(above) died of a heart attack at 16. His mother
said she was shocked
when she heard the
same psychiatrist was treating 7-year old Gabriel
She claims her son
was given a cocktail of drugs, some that were not
for children. “He was
like a zombie, my son was like a zombie all the
Drug's use again in spotlight
The mother of a Broward
teen who died in 2003 believes it was because of an
anti-psychotic drug he should not have been
A Broward doctor reprimanded by the Food
and Drug Administration for his drug-prescribing
practices is facing accusations in a civil suit
that he caused the death of a Weston teen after
prescribing an anti-psychotic drug not approved
for use in adolescents.
Norma Tringali of Tamarac believes the
drug Seroquel, which Dr. Sohail Punjwani
prescribed to her son Emilio, played a role in
his death seven years ago. Punjwani is the same
physician who was treating 7-year-old foster
child Gabriel Myers before he committed suicide
Earlier this week, pharmaceutical giant
AstraZeneca agreed to pay state and federal
government agencies $520 million to settle an
investigation into the company’s marketing
practices, which the Department of Justice said
encouraged doctors to use Seroquel for young and
elderly people for indications not approved by
The settlement will yield about $8.5
million for Florida, split between the state’s
Medicaid program, general revenue fund and a
reward program for reporting Medicaid fraud.
Tringali’s case against Punjwani is
expected to go to trial later this year.
All the other doctors and institutions
named in the suit have settled with Emilio’s
family, said her lawyer, Michael Freedland.
In the meantime, for Tringali, the civil
penalty AstraZeneca has said it will pay
provides some resolution.
“That is the thing — that is the answer,”
Tringali said, through tears. “Emilio was taking
something recommended for adults, not kids.”
Punjwani and his attorneys did not return
several phone calls seeking comment.
After a year in Punjwani’s care, Emilio,
who played water polo, had a heart attack and
died. He was a junior at Piper High School in
Sunrise. The lawsuit alleges that Punjwani’s
care “deviated and departed from the prevailing
professional standard of care exercised” by most
It goes on to say that Punjwani failed to
monitor the effects of a combination of
anti-psychotic drugs on Emilio’s heart, failed
to perform regular cardiac testing and failed to
consult with a cardiologist or other doctor with
more experience with the heart-related side
effects of anti-psychotic drugs, among other
But it is not certain whether the
settlement will have a direct effect on the suit
against Punjwani, said Tringali’s lawyer, Weston
attorney Michael Freedland.
“She was always convinced that these drugs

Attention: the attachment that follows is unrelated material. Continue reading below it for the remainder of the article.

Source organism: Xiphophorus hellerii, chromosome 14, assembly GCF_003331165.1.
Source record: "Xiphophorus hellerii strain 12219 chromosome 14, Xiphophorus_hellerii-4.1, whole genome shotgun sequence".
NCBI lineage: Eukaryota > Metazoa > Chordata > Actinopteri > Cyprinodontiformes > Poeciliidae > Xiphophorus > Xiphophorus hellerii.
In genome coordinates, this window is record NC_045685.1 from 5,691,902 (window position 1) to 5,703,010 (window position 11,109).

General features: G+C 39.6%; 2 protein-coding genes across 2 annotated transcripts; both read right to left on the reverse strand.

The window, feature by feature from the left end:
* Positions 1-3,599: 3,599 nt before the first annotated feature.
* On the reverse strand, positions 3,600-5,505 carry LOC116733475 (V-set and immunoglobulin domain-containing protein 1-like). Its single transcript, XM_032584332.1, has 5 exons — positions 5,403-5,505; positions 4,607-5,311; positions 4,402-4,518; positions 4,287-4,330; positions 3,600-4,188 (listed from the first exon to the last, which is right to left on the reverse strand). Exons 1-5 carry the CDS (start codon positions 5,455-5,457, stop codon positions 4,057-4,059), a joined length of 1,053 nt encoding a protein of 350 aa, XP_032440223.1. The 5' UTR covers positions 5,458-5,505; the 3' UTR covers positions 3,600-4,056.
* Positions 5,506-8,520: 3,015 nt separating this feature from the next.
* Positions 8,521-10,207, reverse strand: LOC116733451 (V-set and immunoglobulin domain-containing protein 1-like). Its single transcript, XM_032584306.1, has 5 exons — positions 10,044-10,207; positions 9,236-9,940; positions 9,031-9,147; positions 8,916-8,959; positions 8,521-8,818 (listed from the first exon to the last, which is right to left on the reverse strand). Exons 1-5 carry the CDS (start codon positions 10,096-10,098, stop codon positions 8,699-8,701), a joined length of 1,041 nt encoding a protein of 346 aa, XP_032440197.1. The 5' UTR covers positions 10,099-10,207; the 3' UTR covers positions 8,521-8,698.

caused his death,” Freedland said of Emilio’s
“For her this settlement was some kind of
vindication in a sense. It doesn’t necessarily
relate to the exact same issue.”
Freedland’s office was simultaneously
working on Tringali’s case and the whistleblower
case that led to this week’s settlement with
AstraZeneca. But rules about whistleblower suits
meant they could not share anything about that
case with Tringali until the settlement became
public this week.
Punjwani was reprimanded by the FDA
because he failed “to protect the rights, safety
and welfare” of children enrolled in clinical
“Your failure to conduct the requisite
safety measures contributed to the unnecessary
exposure of pediatric subjects to significant
overdoses, which jeopardized the subjects’
rights, safety and welfare,” the FDA wrote.
Early last year, drugmaker Eli Lilly
pleaded guilty to illegally marketing the
anti-psychotic drug Zyprexa for unapproved uses.
Freedland’s firm also worked on that case, which
netted a $1.42 billion settlement.
“The issue relates to these drugs,”
Freedland said. “The way Dr. Punjwani treated
Emilio Villamar and the manner in which these
drugs were prescribed is a picture of everything
that’s wrong with this industry and the
relationship between doctors and pharmaceutical
The settlement says that AstraZeneca
targeted its illegal marketing of Seroquel at
doctors who do not typically treat schizophrenia
or bipolar disorder, including physicians who
treat older patients, young patients and primary
care doctors and to psychiatrists and other
physicians for uses that were not approved by
the FDA as safe and effective.
The civil penalty will repay Medicaid,
Medicare and other programs that were billed for
the drug, although it was being prescribed
In a statement, AstraZeneca said under the
agreement, it still denies the allegations.
However, the international company, with
U.S. headquarters in Delaware, entered into a
corporate integrity agreement with the Office of
Inspector General of the United States
Department of Health and Human Services that
will last for five years.